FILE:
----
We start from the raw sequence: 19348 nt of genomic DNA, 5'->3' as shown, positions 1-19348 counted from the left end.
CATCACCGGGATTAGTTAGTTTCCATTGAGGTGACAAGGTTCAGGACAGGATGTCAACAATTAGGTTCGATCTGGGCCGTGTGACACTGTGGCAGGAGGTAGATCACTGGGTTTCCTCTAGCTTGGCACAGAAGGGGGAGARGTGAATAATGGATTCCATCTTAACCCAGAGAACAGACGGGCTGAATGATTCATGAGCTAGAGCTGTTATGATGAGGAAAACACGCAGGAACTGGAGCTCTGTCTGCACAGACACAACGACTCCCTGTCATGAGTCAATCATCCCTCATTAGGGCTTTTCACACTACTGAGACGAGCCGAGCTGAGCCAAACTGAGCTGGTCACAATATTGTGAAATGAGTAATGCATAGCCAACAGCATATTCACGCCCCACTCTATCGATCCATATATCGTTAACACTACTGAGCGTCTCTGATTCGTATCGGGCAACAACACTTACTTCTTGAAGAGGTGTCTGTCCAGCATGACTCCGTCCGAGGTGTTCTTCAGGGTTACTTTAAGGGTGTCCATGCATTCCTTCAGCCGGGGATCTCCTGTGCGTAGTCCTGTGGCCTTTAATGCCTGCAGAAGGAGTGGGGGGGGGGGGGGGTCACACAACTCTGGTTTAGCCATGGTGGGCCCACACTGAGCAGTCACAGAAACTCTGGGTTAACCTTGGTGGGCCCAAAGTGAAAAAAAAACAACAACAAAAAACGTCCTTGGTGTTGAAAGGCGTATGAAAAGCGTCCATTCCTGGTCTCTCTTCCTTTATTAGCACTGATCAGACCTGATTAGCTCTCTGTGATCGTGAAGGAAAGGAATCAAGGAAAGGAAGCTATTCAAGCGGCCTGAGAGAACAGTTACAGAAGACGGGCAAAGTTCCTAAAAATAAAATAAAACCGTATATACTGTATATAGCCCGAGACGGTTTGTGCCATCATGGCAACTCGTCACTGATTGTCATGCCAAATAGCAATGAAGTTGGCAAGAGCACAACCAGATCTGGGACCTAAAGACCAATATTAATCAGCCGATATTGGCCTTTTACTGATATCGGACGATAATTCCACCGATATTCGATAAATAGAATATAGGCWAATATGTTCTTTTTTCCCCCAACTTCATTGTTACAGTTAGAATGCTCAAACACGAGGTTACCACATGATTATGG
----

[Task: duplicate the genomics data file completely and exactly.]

We start from the raw sequence: 19348 nt of genomic DNA, 5'->3' as shown, positions 1-19348 counted from the left end.
CATCACCGGGATTAGTTAGTTTCCATTGAGGTGACAAGGTTCAGGACAGGATGTCAACAATTAGGTTCGATCTGGGCCGTGTGACACTGTGGCAGGAGGTAGATCACTGGGTTTCCTCTAGCTTGGCACAGAAGGGGGAGARGTGAATAATGGATTCCATCTTAACCCAGAGAACAGACGGGCTGAATGATTCATGAGCTAGAGCTGTTATGATGAGGAAAACACGCAGGAACTGGAGCTCTGTCTGCACAGACACAACGACTCCCTGTCATGAGTCAATCATCCCTCATTAGGGCTTTTCACACTACTGAGACGAGCCGAGCTGAGCCAAACTGAGCTGGTCACAATATTGTGAAATGAGTAATGCATAGCCAACAGCATATTCACGCCCCACTCTATCGATCCATATATCGTTAACACTACTGAGCGTCTCTGATTCGTATCGGGCAACAACACTTACTTCTTGAAGAGGTGTCTGTCCAGCATGACTCCGTCCGAGGTGTTCTTCAGGGTTACTTTAAGGGTGTCCATGCATTCCTTCAGCCGGGGATCTCCTGTGCGTAGTCCTGTGGCCTTTAATGCCTGCAGAAGGAGTGGGGGGGGGGGGGGGTCACACAACTCTGGTTTAGCCATGGTGGGCCCACACTGAGCAGTCACAGAAACTCTGGGTTAACCTTGGTGGGCCCAAAGTGAAAAAAAAACAACAACAAAAAACGTCCTTGGTGTTGAAAGGCGTATGAAAAGCGTCCATTCCTGGTCTCTCTTCCTTTATTAGCACTGATCAGACCTGATTAGCTCTCTGTGATCGTGAAGGAAAGGAATCAAGGAAAGGAAGCTATTCAAGCGGCCTGAGAGAACAGTTACAGAAGACGGGCAAAGTTCCTAAAAATAAAATAAAACCGTATATACTGTATATAGCCCGAGACGGTTTGTGCCATCATGGCAACTCGTCACTGATTGTCATGCCAAATAGCAATGAAGTTGGCAAGAGCACAACCAGATCTGGGACCTAAAGACCAATATTAATCAGCCGATATTGGCCTTTTACTGATATCGGACGATAATTCCACCGATATTCGATAAATAGAATATAGGCWAATATGTTCTTTTTTCCCCCAACTTCATTGTTACAGTTAGAATGCTCAAACACGAGGTTACCACATGATTATGG